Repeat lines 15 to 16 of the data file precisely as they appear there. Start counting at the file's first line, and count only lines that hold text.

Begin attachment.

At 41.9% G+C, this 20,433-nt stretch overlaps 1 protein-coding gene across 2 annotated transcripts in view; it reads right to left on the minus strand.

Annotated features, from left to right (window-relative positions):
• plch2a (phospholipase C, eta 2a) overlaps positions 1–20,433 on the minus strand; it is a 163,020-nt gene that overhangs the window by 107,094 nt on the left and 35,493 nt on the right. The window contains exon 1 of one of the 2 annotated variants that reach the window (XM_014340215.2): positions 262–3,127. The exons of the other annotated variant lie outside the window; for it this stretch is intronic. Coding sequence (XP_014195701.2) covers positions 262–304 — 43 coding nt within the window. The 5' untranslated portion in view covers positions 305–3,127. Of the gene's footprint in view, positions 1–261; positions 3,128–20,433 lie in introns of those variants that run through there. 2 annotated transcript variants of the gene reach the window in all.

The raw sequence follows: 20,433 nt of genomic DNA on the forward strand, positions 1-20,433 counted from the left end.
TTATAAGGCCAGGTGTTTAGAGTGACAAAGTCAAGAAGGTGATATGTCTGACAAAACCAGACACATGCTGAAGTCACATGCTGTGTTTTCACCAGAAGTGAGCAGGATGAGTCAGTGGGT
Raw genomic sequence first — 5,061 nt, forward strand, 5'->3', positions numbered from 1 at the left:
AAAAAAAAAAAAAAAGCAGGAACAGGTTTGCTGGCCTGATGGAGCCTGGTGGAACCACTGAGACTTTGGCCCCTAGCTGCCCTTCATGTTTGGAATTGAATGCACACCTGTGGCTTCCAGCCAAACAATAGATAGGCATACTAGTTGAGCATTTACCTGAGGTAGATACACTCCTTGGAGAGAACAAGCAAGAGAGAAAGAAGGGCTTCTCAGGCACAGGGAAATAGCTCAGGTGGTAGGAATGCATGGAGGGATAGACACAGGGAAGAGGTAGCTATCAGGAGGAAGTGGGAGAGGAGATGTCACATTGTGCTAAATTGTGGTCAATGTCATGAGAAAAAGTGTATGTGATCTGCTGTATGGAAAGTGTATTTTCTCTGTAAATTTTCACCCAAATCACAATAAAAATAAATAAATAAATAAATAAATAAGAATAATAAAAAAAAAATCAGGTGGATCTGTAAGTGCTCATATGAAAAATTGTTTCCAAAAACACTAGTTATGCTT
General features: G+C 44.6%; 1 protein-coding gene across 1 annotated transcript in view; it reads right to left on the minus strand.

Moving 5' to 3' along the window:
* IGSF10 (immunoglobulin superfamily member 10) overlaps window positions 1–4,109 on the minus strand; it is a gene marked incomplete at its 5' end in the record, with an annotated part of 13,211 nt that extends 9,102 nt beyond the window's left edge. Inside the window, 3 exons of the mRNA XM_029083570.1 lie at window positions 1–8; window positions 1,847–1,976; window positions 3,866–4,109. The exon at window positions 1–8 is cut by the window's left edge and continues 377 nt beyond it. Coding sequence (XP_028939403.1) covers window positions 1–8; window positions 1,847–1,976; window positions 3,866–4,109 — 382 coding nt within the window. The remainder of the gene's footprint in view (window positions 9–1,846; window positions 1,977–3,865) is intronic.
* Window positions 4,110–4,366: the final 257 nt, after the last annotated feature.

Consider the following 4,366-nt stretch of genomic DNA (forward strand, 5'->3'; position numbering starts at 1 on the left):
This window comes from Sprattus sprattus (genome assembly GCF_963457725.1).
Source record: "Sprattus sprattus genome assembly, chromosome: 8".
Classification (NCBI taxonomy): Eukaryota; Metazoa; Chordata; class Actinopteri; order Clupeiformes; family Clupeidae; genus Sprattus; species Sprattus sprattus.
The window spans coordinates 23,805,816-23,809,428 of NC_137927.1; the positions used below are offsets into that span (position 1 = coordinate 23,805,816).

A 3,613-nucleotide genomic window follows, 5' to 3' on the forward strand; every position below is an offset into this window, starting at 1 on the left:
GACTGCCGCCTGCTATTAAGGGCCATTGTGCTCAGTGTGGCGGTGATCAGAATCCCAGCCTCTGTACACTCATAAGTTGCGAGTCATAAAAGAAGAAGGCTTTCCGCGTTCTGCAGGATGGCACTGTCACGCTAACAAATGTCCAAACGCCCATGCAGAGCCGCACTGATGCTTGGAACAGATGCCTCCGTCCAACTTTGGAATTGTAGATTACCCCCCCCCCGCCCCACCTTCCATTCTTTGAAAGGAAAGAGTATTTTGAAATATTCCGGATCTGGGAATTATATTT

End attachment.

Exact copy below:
Classification (NCBI taxonomy): Eukaryota; Metazoa; Chordata; class Actinopteri; order Clupeiformes; family Clupeidae; genus Sprattus; species Sprattus sprattus.
The window spans coordinates 23,805,816-23,809,428 of NC_137927.1; the positions used below are offsets into that span (position 1 = coordinate 23,805,816).